COVID-19 'herd immunity' would lead to 30,000 more Michigan deaths, according to health experts


A person protesting Gov. Gretchen Whitmer's coronavirus policies. - STEVE NEAVLING
  • Steve Neavling
  • A person protesting Gov. Gretchen Whitmer's coronavirus policies.

As we enter the eighth month of the coronavirus pandemic shutdown, the concept of "herd immunity" is growing more enticing to some. The idea is that if a sufficiently high proportion of people become immune to the virus, it could stop its spread and we could go on with our normal lives. The concept was recently suggested by Republican Senate Majority Leader Mike Shirkey, who told MLive that he believes "there’s an element of herd immunity that needs to take place" as the state reopens its economy.

But on Monday, five public health experts signed an open letter denouncing Shirkey's comments.

"If 'herd immunity' were to begin after about 80% of the state’s population has been infected, as some believe, then 6.5 million more Michiganders would still need to contract COVID-19," they wrote. "At the current mortality rate, this would mean more than 30,000 additional deaths — more than four times the number of deaths to date."

The experts say a better alternative would be "to control the spread of the coronavirus through policies based on evidence, followed by broad use of a safe and effective vaccine when available."

Earlier this month, the Michigan Supreme Court struck down Whitmer's emergency powers, nullifying many of her executive orders — a move Shirkey supported. The Michigan Department of Health and Human Services issued an order to keep in place many of Whitmer's orders, including mask requirements, limitations on gatherings, and restaurant and bar restrictions, through the end of October.

Any further coronavirus efforts must be approved by the Republican-led Legislature. Shirkey, however, opposes a mask mandate.

"I think it's concerning that the top Republican in Michigan government is an anti-masker and doesn’t want to encourage or require everyone across the state to mask up," Whitmer said at a recent press conference, adding he has shown "a real disdain for science and ignorance of the epidemiology we are up against."

In the letter, the health experts asked Shirkey to "clarify your remarks about herd immunity to avoid leaving the impression that a leader of your stature is supporting greater spread of coronavirus as public policy." They also requested a Senate hearing with public health experts.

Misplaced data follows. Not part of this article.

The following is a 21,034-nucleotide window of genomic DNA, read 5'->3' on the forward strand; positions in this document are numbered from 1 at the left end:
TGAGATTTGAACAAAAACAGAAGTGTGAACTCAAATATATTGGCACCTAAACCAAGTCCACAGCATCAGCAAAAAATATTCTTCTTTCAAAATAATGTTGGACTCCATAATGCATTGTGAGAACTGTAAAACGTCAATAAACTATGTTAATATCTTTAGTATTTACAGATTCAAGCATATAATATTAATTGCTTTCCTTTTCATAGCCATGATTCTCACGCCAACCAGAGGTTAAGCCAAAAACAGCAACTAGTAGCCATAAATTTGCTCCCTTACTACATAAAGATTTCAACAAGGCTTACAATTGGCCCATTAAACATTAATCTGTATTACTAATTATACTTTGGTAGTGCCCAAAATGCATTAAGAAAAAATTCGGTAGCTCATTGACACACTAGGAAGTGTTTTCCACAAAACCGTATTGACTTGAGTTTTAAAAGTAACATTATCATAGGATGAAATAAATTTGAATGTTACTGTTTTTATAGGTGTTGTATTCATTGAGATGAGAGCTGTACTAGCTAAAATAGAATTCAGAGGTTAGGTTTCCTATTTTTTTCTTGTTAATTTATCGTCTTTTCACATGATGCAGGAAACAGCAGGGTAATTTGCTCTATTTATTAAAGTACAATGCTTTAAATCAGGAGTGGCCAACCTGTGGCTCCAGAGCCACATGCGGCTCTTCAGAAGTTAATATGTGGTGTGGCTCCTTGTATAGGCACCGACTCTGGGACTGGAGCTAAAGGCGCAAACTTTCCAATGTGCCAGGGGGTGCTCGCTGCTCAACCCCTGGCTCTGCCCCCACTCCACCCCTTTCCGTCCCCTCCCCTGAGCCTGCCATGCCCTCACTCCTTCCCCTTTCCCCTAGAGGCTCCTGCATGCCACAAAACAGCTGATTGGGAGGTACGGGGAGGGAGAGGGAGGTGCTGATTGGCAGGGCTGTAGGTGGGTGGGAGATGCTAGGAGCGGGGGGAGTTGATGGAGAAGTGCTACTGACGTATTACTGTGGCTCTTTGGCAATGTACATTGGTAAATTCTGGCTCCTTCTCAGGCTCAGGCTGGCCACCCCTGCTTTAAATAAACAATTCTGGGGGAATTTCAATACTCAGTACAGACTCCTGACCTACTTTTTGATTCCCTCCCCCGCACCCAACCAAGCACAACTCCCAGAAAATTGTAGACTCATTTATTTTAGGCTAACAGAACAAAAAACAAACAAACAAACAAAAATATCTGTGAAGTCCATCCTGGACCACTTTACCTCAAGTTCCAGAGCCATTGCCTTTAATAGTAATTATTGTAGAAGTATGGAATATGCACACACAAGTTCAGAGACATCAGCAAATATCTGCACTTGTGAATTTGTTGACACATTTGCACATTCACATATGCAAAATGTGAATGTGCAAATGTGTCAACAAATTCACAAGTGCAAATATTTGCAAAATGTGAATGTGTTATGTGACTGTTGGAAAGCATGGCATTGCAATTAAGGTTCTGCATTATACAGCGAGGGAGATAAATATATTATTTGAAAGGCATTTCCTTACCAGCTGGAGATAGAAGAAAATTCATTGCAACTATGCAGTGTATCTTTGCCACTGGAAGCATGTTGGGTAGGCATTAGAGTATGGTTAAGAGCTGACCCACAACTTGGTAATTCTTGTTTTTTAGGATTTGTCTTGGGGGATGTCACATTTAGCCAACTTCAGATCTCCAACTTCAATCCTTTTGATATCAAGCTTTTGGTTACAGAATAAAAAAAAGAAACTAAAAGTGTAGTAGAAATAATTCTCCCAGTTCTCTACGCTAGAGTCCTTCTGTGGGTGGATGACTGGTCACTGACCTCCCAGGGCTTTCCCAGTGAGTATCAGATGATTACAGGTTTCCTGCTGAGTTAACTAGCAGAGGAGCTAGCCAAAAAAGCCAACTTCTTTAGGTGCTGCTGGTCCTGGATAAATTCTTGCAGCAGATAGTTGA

"Such a hearing would give experts the opportunity to share evidence, as well as provide Senators the chance to ask questions about the virus, its spread, and what can be done to save more lives," the wrote.

The letter was signed by Joshua M. Sharfstein, M.D. Professor of the Practice in Health Policy and Management Johns Hopkins Bloomberg School of Public Health; Thomas M. File, Jr., MD, MSc, FIDSA President, Infectious Diseases Society of America; Tom Frieden, M.D., M.P.H. President and Chief Executive Officer Resolve to Save Lives, an Initiative of Vital Strategies Former Director, U.S. Centers for Disease Control and Prevention; Ashish K. Jha, M.D., M.P.H. Dean Brown University School of Public Health; and Carlos Del Rio, M.D. Distinguished Professor Department of Medicine, Division of Infectious Diseases Emory University School of Medicine.

Michigan has reported more than 133,134 known COVID-19 cases and 6,876 deaths since the start of the pandemic.

You can read the letter below.

See related PDF Public_Health_Experts_Letter_to_Sen._Shirkey.pdf
Stay on top of Detroit news and views. Sign up for our weekly issue newsletter delivered each Wednesday.

We welcome readers to submit letters regarding articles and content in Detroit Metro Times. Letters should be a minimum of 150 words, refer to content that has appeared on Detroit Metro Times, and must include the writer's full name, address, and phone number for verification purposes. No attachments will be considered. Writers of letters selected for publication will be notified via email. Letters may be edited and shortened for space.

Email us at [email protected].

Support Local Journalism.
Join the Detroit Metro Times Press Club

Local journalism is information. Information is power. And we believe everyone deserves access to accurate independent coverage of their community and state. Our readers helped us continue this coverage in 2020, and we are so grateful for the support.

Help us keep this coverage going in 2021. Whether it's a one-time acknowledgement of this article or an ongoing membership pledge, your support goes to local-based reporting from our small but mighty team.

Join the Metro Times Press Club for as little as $5 a month.